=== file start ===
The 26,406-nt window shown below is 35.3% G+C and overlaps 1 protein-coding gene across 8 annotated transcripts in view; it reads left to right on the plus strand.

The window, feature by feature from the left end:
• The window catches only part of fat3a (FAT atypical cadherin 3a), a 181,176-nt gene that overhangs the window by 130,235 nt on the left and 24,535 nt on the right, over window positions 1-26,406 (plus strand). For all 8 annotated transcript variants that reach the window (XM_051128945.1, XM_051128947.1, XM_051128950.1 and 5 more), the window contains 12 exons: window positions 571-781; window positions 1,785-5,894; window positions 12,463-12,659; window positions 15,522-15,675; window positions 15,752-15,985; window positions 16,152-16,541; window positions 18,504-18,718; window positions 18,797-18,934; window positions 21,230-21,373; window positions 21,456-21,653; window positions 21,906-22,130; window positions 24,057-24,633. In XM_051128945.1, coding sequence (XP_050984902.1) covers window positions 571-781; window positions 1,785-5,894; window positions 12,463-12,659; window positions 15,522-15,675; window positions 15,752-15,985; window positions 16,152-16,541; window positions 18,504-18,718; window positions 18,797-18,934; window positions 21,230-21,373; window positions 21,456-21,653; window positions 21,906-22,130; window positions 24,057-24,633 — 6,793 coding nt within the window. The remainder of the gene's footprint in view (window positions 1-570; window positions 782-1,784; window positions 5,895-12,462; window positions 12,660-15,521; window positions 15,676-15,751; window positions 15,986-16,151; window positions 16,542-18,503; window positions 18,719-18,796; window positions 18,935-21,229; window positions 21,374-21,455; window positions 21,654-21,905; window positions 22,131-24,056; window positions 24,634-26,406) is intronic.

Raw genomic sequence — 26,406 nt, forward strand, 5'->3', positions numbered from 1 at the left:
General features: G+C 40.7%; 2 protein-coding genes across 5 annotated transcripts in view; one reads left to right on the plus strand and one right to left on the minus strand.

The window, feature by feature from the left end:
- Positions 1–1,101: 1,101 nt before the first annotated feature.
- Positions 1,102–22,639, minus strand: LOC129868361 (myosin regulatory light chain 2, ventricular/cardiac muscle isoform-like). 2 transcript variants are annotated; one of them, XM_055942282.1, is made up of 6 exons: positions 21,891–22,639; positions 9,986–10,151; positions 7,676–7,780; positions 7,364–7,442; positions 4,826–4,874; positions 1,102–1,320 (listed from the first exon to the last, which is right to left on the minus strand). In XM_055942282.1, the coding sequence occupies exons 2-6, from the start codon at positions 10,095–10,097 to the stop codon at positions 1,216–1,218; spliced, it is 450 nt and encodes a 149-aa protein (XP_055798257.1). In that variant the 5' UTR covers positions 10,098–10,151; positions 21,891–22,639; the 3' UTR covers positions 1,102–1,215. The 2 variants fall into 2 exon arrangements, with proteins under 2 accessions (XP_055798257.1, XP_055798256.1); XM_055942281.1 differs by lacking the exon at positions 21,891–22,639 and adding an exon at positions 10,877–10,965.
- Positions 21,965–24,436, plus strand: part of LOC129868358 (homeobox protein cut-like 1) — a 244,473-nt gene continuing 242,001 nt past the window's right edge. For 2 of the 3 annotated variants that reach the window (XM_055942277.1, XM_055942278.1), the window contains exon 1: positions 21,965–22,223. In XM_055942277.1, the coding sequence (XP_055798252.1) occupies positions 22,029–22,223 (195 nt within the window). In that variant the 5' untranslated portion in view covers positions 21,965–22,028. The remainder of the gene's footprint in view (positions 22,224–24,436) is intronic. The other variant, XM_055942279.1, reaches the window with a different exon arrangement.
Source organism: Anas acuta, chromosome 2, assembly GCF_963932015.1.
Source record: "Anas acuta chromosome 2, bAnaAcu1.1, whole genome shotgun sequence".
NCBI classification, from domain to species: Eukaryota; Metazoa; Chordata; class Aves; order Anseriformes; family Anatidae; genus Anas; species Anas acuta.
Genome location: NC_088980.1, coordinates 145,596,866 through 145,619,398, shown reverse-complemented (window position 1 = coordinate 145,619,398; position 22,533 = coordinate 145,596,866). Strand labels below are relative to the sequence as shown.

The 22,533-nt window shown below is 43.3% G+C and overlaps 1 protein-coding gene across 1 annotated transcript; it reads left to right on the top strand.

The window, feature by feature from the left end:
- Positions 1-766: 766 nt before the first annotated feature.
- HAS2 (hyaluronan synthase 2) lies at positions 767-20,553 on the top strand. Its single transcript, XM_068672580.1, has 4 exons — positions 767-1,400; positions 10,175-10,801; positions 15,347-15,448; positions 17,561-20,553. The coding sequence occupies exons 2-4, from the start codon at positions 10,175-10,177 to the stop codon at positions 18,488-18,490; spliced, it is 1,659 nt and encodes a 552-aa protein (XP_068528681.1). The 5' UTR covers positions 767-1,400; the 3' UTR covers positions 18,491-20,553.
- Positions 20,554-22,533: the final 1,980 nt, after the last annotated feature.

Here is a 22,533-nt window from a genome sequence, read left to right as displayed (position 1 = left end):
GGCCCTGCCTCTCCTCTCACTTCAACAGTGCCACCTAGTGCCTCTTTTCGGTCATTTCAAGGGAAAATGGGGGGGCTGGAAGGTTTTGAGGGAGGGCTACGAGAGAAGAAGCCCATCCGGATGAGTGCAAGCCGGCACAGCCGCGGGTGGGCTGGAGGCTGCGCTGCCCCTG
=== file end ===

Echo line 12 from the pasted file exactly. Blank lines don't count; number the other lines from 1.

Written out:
NCBI classification, from domain to species: Eukaryota; Metazoa; Chordata; class Aves; order Anseriformes; family Anatidae; genus Anas; species Anas acuta.